Feeds

Microsoft, Facebook, Google box clever on really big systems

The enemy of my enemy...

High performance access to file storage

Facebook's decision to release under open source a large-scale data management project similar to - and inspired by - Google's BigTable has received backing from an unusual quarter: Microsoft.

Data center futures architect and distinguished database developer James Hamilton, has complemented the pimply faced social network for releasing what he said "looks like a well-engineered system."

Hamilton spent ten years at IBM working on DB2 before joining Microsoft in 1997 to work on SQL Server, and recently collaborated with fellow database guru Michael Stonebraker on an examination of future database architectures.

Stonebraker put the cat among the pigeons by slagging off Google's MapReduce database tool earlier this year - he called it a step backwards. Stonebraker also noted there are limitations in BigTable and its open-source equivalent Hbase.

Conspiracy theorists might find it interesting that Stonebraker's co-author David de Witt joined Microsoft in April to head up a new research effort into large databases. They should also remember Microsoft is an investor in Facebook.

Adding insult to injury, Facebook has put its project - called Cassandra - up on Google Code. Cassandra is not alone on Google code. Another BigTable clone called Hypertable was set up on Google Code earlier this year.

Like BigTable, Cassandra is designed to get round the limitations of traditional relational databases in large-scale, online applications.

Cassandra is the work of a Facebook team led by Jeff Hammerbacher, an ex-Harvard student who was recruited by Facebook chief Mark Zuckerberg from troubled Wall Street bank Bear Stearns.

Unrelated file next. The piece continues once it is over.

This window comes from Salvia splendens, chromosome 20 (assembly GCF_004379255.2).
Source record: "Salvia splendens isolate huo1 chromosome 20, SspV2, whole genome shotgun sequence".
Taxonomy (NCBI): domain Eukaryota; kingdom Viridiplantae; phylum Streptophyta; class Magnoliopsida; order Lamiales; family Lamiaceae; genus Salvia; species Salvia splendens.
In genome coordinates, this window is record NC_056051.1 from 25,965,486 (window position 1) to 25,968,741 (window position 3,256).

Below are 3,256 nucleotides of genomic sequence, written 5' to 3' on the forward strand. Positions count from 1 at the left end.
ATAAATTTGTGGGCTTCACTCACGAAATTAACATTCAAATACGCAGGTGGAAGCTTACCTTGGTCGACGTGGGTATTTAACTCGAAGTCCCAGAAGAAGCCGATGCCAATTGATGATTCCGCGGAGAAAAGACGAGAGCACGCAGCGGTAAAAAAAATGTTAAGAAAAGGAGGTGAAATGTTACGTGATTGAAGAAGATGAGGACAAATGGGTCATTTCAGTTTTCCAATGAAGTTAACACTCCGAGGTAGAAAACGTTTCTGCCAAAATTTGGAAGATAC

Hammerbacher is now reported to have become the latest Faceboook employee to have served his notice. Can we expect this Facebook youf to show up in well-remunerated style at Redmond this Fall?

And, will all this prompt Google to put BigTable - or even MapReduce - into open source? Given it decided to release its Protocol Buffers technology to open source this week - its not beyond the bounds of possibility.

There is a precedent: Facebook released Thrift, its clone of Protocol Buffers, to open source last year.

The games continue.®

High performance access to file storage

More from The Register

next story
Android engineer: We DIDN'T copy Apple OR follow Samsung's orders
Veep testifies for Samsung during Apple patent trial
This time it's 'Personal': new Office 365 sub covers just two devices
Redmond also brings Office into Google's back yard
Windows 8.1, which you probably haven't upgraded to yet, ALREADY OBSOLETE
Pre-Update versions of new Windows version will no longer support patches
Microsoft lobs pre-release Windows Phone 8.1 at devs who dare
App makers can load it before anyone else, but if they do they're stuck with it
Batten down the hatches, Ubuntu 14.04 LTS due in TWO DAYS
Admins dab straining server brows in advance of Trusty Tahr's long-term support landing
Half of Twitter's 'active users' are SILENT STALKERS
Nearly 50% have NEVER tweeted a word
Windows XP still has 27 per cent market share on its deathbed
Windows 7 making some gains on XP Death Day
Internet-of-stuff startup dumps NoSQL for ... SQL?
NoSQL taste great at first but lacks proper nutrients, says startup cloud whiz
Microsoft TIER SMEAR changes app prices whether devs ask or not
Some go up, some go down, Redmond goes silent
prev story

Whitepapers

Securing web applications made simple and scalable
In this whitepaper learn how automated security testing can provide a simple and scalable way to protect your web applications.
Five 3D headsets to be won!
We were so impressed by the Durovis Dive headset we’ve asked the company to give some away to Reg readers.
HP ArcSight ESM solution helps Finansbank
Based on their experience using HP ArcSight Enterprise Security Manager for IT security operations, Finansbank moved to HP ArcSight ESM for fraud management.
The benefits of software based PBX
Why you should break free from your proprietary PBX and how to leverage your existing server hardware.
Mobile application security study
Download this report to see the alarming realities regarding the sheer number of applications vulnerable to attack, as well as the most common and easily addressable vulnerability errors.